You really had to concentrate. I had never run on anything like it. It seemed to go on and on and on. I was passed by 5-7 people on this part who was more technical runners than I. It is very hard to explain the mixed nature of this part but it left you in awe. After having finally reached the top a much simpler downhill started and a few kilometers later I reached checkpoint 3.

At checkpoint 3 another runner was sitting already and was really pale and mute. I asked him how he was doing and he replied that he was struggling with the hills. When I left he was still sitting there and I later heard that he had gotten worse and had had 3 portions liquid in a drop before he was okay again.

Having left checkpoint 3 I started a long speed downhill. I managed to overtake a French runner that had left checkpoint 3 before me. When the downhill section finally ended a long dusty road reached for the horizon.

I was quite hot and had to walk again. The French runner reached me and we ran like this for the next 4-6 km. Shortly before checkpoint 4, we had to cross water and hence get wet feet/shoes. This was a welcome feeling though one might fear for blisters afterward. The French runner had left me since I had run out of water and had chosen to walk to conserve energy and not to overheat. At checkpoint 4 I had all my containers filled up with water and left the checkpoint with a Czech runner. He was running on empty and a 3km uphill run meant I soon left him behind. I didn't see him again until shortly before the finish. I had taken a wrong turn and when I finally realized this and got back on the track he was in front of me again. Having lots of energy I made a sprint of it and took back my position as number 22 within a few hundred meters and soon after reached the finish.

We had dinner in a local village that night but the food wasn't all that great and all I could think about was getting home and prepare for the next day before it got dark. My fellow Danes were worried for me and asked if I had gotten all my electrolytes that day, but all that was going on was me focusing on the race and what needed to be done.

Stage 3

39km with 980m ascent and 1035n descent. The stage started with a long stretch of running on a tar road. Everybody was running quite fast and my cannon ball strategy from the day before didn't really give me the edge that I had hoped for. I saw people out running me at full speed on downhill sections where I would have stumbled if I tried to run any faster than I already did. I knew then that I need to train downhill running.

Once we reached checkpoint 1 the tar running was over and soon after started an uphill section. As with all uphill sections in this race, it was long and steep. I was glad I had decided to bring my poles once again. When we finally reached the top I had overtaken quite a few but not as many as the day before. Checkpoint 2 was waiting for us at the top. I sat down and used my time at the checkpoint. This was a little luxury I had allowed myself after checkpoint 3 on day 2 and a thing I did on nearly all checkpoints for the rest of the race. Once I left the checkpoint quite a few people had passed me but I didn't really care at that point. It was hot and I was feeling more tired than I had hoped for on what was meant to be an easy day before the 'long one'.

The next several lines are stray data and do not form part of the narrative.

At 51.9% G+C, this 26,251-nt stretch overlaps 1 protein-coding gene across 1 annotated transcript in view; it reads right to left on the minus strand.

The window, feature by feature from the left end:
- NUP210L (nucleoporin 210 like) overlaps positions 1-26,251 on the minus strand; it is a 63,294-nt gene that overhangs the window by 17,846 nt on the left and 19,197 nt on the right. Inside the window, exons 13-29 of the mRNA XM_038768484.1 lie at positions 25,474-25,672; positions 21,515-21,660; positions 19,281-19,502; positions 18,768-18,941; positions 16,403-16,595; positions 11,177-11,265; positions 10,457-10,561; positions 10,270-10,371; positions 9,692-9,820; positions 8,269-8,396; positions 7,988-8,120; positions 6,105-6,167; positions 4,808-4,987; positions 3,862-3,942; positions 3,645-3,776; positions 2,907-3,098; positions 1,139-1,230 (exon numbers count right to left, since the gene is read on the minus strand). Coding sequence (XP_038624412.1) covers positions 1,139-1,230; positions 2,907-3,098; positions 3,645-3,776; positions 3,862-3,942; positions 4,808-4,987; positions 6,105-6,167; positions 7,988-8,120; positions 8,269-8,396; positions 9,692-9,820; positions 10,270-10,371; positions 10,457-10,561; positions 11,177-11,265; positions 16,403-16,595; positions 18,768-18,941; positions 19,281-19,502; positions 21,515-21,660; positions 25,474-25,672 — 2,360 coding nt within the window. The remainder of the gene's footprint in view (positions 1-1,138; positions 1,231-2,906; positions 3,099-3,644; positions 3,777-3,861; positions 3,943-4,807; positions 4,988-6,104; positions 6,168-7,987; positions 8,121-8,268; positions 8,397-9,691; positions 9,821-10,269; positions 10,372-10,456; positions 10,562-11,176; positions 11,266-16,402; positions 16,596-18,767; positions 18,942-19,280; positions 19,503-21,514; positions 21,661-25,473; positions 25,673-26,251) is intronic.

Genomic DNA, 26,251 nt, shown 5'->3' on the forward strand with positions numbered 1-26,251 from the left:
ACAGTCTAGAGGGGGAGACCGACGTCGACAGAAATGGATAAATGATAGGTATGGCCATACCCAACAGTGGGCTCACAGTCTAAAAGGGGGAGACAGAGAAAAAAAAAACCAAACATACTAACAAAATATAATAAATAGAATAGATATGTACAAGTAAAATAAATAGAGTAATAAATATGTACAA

I managed to overtake a few of the runners that had passed me while I was sitting at checkpoint 2 but soon after started a long downhill section. I probably hadn't run more than a few kilometers downhill before my feet started to burn. I didn't want a blister so I sat down and took off my shoe, socks (wearing 2 on each foot) and put some anti hot spot lotion on my foot. While doing this a runner from Saudi Arabia passed me and asked if I was ok, "yes" I replied! The lotion helped for a few hundred meters but after that, I had to walk. I wanted to do everything possible to avoid having blisters. Blisters were my number 1 fear in this race.

Before the downhill was done I was overtaken by 2 more runners an UK runner and a Spanish runner. I was very angry with my lack of downhill skills so when the next uphill section started a few hundred meters later I ran past them while they were walking. On top of the hill, I reached checkpoint 3. Not sure how many they had seen that day coming running up that hill but I kept that strategy the rest of the race, if I couldn't run downhill I had to run uphill instead (as much as I possibly could).

Both the UK and the Spanish runner passed me at checkpoint 3 but straight after checkpoint 3 was another uphill section and the UK runner was soon behind me again. It wasn't until the top that I saw the Spanish runner again, though. She was on her way downhill when I saw her. I found out that running on the rocks reduced the burning beneath my feet so I started doing so and every time she ran I ran and when she stopped I stopped. I quickly gained on her and within 1 or 2 km I had passed her. I thought myself flying now but then another Spanish runner came running past me cheering me on to run faster we had only 3 km till the finish. I tried to follow him but had to let him go. I desperately waited for the last uphill to show up letting me possibly pass him again. The last uphill came too late for that though and was a very technical single track where I was close to falling many times.

When I finally reached the finish I was really really tired and my feet hurt.

That night some locals came and made paella for us but personally my mind was on the nearly 70km stage coming the next day.

Stage 4